Mark - we don't know what the seller is thinking, we can only imagine. Rather than rely on our imaginations, ask the listing agent what the seller's rationale is. Go to the source.
All the best,
Appraisers do not like this, but they don't know value. Buyers determine value. Appraisers give lenders an opinion of the value of the collateral backing the loan. It is an opinion, an educated opinion, appraisers are smart people, but I wouldn't let an appraiser change my opinion of value. If I was willing to pay, say, $750,000 for something - I wouldn't care what an appraiser thought, although in order to get a loan, I have to submit to the process of having an appraiser tell the lender what they think the property is worth.
Ultimately, a property is worth what a buyer is willing to pay for it, and if you lose out to another offer, that will tell you what the value of the property is.
Thank you for the "best answer," and all the best!
Merry Christmas and Happy New Year to all.
We get this: â€œIf you are not currently working with a buyer's agent, consider working with one (like myself) as they can explain scenarios like this to you. A buyer's agent's commission comes out of the sale so it can only benefit you to work with one and have an agent on your side.â€
Well, the contradictions are pretty funny. But how on earth do you think that you can provide any clarity as the buyerâ€™s agent. And what, pray tell, would be the benefit that you â€“or- any other buyers agent could provide? I see the stellar advice is flowing. I am most positive that phone call is going to be a cluster freak of sales gibberish.
It burns my butt to see such responses that reflect so poorly on the real estate profession.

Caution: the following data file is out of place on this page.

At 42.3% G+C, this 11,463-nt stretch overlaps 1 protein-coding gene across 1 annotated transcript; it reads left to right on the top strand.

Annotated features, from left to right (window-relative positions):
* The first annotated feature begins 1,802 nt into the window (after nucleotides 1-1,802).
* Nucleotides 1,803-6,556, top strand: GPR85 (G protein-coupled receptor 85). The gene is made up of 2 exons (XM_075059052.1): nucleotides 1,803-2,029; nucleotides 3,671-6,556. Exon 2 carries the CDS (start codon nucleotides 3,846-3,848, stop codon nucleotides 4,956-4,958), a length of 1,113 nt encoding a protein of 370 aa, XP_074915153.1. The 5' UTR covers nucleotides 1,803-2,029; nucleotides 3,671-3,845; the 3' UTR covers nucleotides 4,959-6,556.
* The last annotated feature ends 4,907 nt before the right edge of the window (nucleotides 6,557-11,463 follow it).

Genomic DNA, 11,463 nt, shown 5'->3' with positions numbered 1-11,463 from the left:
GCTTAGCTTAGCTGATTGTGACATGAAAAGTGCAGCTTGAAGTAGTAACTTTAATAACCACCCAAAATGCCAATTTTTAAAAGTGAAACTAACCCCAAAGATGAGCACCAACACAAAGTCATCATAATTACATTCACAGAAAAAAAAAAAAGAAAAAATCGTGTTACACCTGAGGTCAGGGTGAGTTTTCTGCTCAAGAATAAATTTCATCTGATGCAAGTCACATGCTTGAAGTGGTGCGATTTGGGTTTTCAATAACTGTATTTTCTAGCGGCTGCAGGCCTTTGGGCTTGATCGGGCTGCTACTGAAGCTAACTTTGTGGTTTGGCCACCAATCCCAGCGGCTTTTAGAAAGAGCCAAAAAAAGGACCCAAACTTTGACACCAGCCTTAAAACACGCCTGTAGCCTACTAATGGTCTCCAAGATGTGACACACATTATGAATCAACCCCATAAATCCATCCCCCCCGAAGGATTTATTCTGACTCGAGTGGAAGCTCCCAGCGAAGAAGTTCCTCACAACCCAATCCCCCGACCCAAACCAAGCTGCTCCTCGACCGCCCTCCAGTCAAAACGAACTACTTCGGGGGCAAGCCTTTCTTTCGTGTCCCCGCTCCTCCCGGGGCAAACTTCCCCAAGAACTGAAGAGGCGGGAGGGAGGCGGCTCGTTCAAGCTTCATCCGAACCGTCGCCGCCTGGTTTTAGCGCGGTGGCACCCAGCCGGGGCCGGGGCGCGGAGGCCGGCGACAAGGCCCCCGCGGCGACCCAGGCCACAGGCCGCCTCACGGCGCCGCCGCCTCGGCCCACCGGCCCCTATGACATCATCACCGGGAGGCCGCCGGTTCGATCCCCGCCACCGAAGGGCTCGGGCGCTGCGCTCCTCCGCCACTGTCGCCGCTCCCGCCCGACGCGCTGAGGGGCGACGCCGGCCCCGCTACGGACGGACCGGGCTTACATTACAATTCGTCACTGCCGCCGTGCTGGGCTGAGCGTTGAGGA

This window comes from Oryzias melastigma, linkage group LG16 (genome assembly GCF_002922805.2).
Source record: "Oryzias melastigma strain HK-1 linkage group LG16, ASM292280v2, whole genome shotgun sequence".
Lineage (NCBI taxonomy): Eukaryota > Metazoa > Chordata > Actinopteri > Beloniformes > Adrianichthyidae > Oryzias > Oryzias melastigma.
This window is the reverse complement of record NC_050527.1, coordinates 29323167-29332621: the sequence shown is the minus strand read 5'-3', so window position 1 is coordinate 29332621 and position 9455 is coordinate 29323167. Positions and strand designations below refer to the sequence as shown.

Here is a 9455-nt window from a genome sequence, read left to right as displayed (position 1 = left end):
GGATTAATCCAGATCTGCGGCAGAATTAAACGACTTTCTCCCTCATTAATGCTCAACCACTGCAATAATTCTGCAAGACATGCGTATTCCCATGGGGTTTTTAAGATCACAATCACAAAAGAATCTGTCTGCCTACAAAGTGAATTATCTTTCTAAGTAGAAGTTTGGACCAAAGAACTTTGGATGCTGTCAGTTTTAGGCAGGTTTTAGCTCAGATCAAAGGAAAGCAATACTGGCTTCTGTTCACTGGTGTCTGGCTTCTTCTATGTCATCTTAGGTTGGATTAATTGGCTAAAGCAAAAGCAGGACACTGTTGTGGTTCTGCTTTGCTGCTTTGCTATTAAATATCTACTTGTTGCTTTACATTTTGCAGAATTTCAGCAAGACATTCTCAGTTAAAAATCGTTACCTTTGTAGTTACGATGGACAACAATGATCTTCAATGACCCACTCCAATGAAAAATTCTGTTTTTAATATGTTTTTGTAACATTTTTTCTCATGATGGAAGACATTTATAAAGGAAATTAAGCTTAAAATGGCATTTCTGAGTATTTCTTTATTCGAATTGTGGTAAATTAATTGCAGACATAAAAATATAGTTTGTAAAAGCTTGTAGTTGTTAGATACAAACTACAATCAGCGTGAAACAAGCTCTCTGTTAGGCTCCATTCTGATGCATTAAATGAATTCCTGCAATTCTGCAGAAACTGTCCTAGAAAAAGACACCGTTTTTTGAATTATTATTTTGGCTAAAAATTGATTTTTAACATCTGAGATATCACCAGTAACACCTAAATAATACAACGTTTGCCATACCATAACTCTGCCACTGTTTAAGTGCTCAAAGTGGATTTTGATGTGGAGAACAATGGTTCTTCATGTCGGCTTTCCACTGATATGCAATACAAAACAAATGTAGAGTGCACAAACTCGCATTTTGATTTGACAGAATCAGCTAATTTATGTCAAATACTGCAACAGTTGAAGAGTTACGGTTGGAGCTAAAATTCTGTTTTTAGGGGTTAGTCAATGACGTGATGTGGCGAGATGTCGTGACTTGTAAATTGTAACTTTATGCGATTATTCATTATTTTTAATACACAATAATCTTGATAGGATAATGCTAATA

The seller can set his own rules. He likely knows something that he is not disclosing with you.
My guess would be that he may be asking for the buyer to have 25% or more in cash, not necessarily downpayment. One possible reason for this is that your assumption may be right that the unit is not worth as much as listed. If you turn in an offer at list price and it gets accepted for instance, and you go through the mortgage lender and they send their appraiser... the appraiser may say, this unit is worth $10,000 less than the offer price. The mortgage lender will not lend you the $10,000.
In this case, the buyer can choose to continue (your lawyer should explain this to you and have this as a contingency on a sale) but this would mean the buyer pays the extra $10,000 in cash on top of the 20% downpayment to make the accepted offer work.
I may not be explaining this well in writing. If you need to chat over the phone regarding this, please feel free to give me a call. If you are not currently working with a buyer's agent, consider working with one (like myself) as they can explain scenarios like this to you. A buyer's agent's commission comes out of the sale so it can only benefit you to work with one and have an agent on your side.
Karen Cheung | 917.334.9544 | email@example.com
How do you know the unit is overpriced, is that your personal opinion? Who are you working with, the listing agent? if your offer does become accepted under the sellers terms, you don't have to worry because the lender won't finance it although you would have wasted some money and time along the way. So if in doubt, find another unit.